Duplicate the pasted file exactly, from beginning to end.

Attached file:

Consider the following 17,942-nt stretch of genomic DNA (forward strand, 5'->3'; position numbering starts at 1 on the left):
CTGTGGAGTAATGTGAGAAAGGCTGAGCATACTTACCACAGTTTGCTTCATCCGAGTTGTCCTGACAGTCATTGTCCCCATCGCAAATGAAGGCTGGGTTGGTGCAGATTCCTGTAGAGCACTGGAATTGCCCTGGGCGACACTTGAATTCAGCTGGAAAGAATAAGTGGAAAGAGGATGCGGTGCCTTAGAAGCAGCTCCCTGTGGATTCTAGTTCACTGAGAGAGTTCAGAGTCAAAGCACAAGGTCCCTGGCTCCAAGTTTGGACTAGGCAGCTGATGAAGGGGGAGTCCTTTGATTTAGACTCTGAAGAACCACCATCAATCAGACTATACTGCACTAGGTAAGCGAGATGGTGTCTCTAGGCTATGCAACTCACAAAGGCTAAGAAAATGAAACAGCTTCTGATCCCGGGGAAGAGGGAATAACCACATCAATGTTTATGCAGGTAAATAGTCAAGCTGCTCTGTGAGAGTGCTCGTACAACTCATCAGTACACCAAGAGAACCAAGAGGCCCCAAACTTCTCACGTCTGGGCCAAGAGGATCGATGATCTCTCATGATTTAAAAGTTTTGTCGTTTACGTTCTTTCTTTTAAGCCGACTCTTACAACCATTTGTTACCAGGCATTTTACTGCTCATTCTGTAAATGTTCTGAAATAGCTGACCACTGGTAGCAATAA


Consider the following 17,942-nt stretch of genomic DNA (forward strand, 5'->3'; position numbering starts at 1 on the left):
CTGTGGAGTAATGTGAGAAAGGCTGAGCATACTTACCACAGTTTGCTTCATCCGAGTTGTCCTGACAGTCATTGTCCCCATCGCAAATGAAGGCTGGGTTGGTGCAGATTCCTGTAGAGCACTGGAATTGCCCTGGGCGACACTTGAATTCAGCTGGAAAGAATAAGTGGAAAGAGGATGCGGTGCCTTAGAAGCAGCTCCCTGTGGATTCTAGTTCACTGAGAGAGTTCAGAGTCAAAGCACAAGGTCCCTGGCTCCAAGTTTGGACTAGGCAGCTGATGAAGGGGGAGTCCTTTGATTTAGACTCTGAAGAACCACCATCAATCAGACTATACTGCACTAGGTAAGCGAGATGGTGTCTCTAGGCTATGCAACTCACAAAGGCTAAGAAAATGAAACAGCTTCTGATCCCGGGGAAGAGGGAATAACCACATCAATGTTTATGCAGGTAAATAGTCAAGCTGCTCTGTGAGAGTGCTCGTACAACTCATCAGTACACCAAGAGAACCAAGAGGCCCCAAACTTCTCACGTCTGGGCCAAGAGGATCGATGATCTCTCATGATTTAAAAGTTTTGTCGTTTACGTTCTTTCTTTTAAGCCGACTCTTACAACCATTTGTTACCAGGCATTTTACTGCTCATTCTGTAAATGTTCTGAAATAGCTGACCACTGGTAGCAATAA